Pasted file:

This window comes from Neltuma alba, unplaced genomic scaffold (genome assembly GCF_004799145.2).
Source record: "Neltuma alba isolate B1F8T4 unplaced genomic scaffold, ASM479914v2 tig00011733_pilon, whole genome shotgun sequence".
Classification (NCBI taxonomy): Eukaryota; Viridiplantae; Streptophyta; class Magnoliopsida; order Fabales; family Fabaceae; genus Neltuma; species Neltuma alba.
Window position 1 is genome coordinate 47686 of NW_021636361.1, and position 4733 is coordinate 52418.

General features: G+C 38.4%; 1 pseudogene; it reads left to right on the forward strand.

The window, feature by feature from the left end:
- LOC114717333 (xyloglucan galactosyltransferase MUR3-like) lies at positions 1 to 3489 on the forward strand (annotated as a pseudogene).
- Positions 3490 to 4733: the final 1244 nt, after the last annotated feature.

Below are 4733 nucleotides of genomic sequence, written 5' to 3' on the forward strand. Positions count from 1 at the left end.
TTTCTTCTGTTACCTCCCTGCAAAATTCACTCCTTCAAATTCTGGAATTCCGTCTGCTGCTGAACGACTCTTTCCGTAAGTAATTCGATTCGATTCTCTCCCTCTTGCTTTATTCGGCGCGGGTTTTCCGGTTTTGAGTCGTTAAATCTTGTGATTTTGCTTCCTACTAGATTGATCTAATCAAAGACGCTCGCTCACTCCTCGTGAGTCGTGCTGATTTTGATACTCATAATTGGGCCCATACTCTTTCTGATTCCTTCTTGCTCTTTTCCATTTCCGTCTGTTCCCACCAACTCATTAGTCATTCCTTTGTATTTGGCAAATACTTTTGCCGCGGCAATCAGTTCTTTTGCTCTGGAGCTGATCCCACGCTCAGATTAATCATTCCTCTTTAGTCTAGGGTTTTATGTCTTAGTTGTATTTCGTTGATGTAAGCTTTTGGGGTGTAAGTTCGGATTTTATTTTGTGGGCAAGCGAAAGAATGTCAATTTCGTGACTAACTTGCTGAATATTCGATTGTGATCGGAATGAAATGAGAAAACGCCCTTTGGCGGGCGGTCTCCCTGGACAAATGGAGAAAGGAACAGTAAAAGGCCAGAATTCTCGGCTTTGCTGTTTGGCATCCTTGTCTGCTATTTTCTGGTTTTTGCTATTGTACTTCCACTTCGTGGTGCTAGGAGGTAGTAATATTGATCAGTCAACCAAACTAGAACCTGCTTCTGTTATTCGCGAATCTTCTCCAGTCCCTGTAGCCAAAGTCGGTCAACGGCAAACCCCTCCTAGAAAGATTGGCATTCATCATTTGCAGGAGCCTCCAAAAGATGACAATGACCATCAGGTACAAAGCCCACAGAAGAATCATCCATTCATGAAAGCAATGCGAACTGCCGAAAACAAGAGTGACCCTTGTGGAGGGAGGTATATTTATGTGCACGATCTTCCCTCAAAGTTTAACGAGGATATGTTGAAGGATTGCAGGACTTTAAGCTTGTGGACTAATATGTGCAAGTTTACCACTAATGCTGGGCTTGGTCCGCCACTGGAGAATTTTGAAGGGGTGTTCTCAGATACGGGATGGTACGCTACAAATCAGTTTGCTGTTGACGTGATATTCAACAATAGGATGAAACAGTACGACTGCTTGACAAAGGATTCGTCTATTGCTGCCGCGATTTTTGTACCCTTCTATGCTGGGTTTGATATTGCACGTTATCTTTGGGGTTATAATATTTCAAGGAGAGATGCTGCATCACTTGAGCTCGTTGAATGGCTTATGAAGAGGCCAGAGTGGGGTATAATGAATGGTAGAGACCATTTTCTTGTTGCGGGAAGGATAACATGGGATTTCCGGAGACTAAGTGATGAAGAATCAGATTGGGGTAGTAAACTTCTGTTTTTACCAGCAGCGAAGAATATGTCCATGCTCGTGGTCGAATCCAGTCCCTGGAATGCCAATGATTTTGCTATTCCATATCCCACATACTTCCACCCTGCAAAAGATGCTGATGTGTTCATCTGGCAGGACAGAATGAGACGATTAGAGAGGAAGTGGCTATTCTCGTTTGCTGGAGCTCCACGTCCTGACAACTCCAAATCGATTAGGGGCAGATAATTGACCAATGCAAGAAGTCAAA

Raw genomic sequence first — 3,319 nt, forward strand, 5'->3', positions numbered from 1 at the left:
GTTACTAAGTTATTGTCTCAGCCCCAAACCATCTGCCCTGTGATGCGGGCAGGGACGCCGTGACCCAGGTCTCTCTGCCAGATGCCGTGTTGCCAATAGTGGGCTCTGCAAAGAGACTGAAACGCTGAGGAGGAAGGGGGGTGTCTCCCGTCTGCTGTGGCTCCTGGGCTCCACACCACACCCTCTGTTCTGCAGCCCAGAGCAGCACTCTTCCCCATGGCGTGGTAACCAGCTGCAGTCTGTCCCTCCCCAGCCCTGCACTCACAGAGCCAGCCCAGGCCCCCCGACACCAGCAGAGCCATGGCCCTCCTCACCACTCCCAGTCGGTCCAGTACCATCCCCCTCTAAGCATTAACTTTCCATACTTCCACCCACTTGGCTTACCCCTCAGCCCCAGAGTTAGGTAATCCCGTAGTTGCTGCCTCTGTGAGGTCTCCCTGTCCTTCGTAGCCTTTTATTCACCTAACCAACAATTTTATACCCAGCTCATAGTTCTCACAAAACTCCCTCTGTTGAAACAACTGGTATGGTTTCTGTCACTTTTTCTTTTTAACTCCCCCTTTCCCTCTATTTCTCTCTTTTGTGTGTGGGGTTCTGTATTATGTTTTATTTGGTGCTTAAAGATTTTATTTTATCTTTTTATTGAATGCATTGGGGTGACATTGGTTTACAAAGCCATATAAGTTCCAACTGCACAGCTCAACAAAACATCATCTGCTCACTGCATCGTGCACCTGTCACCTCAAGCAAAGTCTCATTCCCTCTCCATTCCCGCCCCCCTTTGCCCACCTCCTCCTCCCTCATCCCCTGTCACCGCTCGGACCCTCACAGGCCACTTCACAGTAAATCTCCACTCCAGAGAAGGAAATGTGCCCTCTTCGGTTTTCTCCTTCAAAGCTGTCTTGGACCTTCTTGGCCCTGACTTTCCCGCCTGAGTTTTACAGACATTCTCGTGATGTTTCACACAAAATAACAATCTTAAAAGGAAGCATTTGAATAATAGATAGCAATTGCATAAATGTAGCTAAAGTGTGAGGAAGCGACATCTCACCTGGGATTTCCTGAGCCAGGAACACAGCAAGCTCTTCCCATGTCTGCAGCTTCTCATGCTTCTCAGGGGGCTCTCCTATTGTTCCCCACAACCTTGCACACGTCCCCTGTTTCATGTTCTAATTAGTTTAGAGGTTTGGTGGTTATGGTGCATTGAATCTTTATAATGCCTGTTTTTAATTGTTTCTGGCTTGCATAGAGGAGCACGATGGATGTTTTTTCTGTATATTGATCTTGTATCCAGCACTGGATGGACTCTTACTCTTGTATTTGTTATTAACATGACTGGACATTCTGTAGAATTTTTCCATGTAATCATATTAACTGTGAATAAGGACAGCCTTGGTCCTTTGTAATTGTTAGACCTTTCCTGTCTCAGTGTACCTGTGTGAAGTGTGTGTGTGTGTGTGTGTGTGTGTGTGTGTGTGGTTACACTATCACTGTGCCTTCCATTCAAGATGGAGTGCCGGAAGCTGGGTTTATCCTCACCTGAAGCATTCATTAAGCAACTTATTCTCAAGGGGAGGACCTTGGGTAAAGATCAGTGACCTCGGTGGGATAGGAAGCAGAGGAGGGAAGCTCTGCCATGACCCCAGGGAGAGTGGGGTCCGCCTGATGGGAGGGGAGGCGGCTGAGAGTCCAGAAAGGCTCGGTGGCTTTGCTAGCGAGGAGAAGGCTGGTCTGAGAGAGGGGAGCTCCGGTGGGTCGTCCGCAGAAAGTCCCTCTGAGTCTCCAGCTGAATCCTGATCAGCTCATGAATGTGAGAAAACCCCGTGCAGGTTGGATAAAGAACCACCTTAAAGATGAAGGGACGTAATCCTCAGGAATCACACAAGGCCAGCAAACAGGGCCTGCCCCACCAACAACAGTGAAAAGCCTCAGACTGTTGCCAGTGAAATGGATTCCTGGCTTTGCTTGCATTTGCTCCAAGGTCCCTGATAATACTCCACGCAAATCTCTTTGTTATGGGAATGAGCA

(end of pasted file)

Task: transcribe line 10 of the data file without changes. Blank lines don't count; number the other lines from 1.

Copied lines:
TTTCTTCTGTTACCTCCCTGCAAAATTCACTCCTTCAAATTCTGGAATTCCGTCTGCTGCTGAACGACTCTTTCCGTAAGTAATTCGATTCGATTCTCTCCCTCTTGCTTTATTCGGCGCGGGTTTTCCGGTTTTGAGTCGTTAAATCTTGTGATTTTGCTTCCTACTAGATTGATCTAATCAAAGACGCTCGCTCACTCCTCGTGAGTCGTGCTGATTTTGATACTCATAATTGGGCCCATACTCTTTCTGATTCCTTCTTGCTCTTTTCCATTTCCGTCTGTTCCCACCAACTCATTAGTCATTCCTTTGTATTTGGCAAATACTTTTGCCGCGGCAATCAGTTCTTTTGCTCTGGAGCTGATCCCACGCTCAGATTAATCATTCCTCTTTAGTCTAGGGTTTTATGTCTTAGTTGTATTTCGTTGATGTAAGCTTTTGGGGTGTAAGTTCGGATTTTATTTTGTGGGCAAGCGAAAGAATGTCAATTTCGTGACTAACTTGCTGAATATTCGATTGTGATCGGAATGAAATGAGAAAACGCCCTTTGGCGGGCGGTCTCCCTGGACAAATGGAGAAAGGAACAGTAAAAGGCCAGAATTCTCGGCTTTGCTGTTTGGCATCCTTGTCTGCTATTTTCTGGTTTTTGCTATTGTACTTCCACTTCGTGGTGCTAGGAGGTAGTAATATTGATCAGTCAACCAAACTAGAACCTGCTTCTGTTATTCGCGAATCTTCTCCAGTCCCTGTAGCCAAAGTCGGTCAACGGCAAACCCCTCCTAGAAAGATTGGCATTCATCATTTGCAGGAGCCTCCAAAAGATGACAATGACCATCAGGTACAAAGCCCACAGAAGAATCATCCATTCATGAAAGCAATGCGAACTGCCGAAAACAAGAGTGACCCTTGTGGAGGGAGGTATATTTATGTGCACGATCTTCCCTCAAAGTTTAACGAGGATATGTTGAAGGATTGCAGGACTTTAAGCTTGTGGACTAATATGTGCAAGTTTACCACTAATGCTGGGCTTGGTCCGCCACTGGAGAATTTTGAAGGGGTGTTCTCAGATACGGGATGGTACGCTACAAATCAGTTTGCTGTTGACGTGATATTCAACAATAGGATGAAACAGTACGACTGCTTGACAAAGGATTCGTCTATTGCTGCCGCGATTTTTGTACCCTTCTATGCTGGGTTTGATATTGCACGTTATCTTTGGGGTTATAATATTTCAAGGAGAGATGCTGCATCACTTGAGCTCGTTGAATGGCTTATGAAGAGGCCAGAGTGGGGTATAATGAATGGTAGAGACCATTTTCTTGTTGCGGGAAGGATAACATGGGATTTCCGGAGACTAAGTGATGAAGAATCAGATTGGGGTAGTAAACTTCTGTTTTTACCAGCAGCGAAGAATATGTCCATGCTCGTGGTCGAATCCAGTCCCTGGAATGCCAATGATTTTGCTATTCCATATCCCACATACTTCCACCCTGCAAAAGATGCTGATGTGTTCATCTGGCAGGACAGAATGAGACGATTAGAGAGGAAGTGGCTATTCTCGTTTGCTGGAGCTCCACGTCCTGACAACTCCAAATCGATTAGGGGCAGATAATTGACCAATGCAAGAAGTCAAA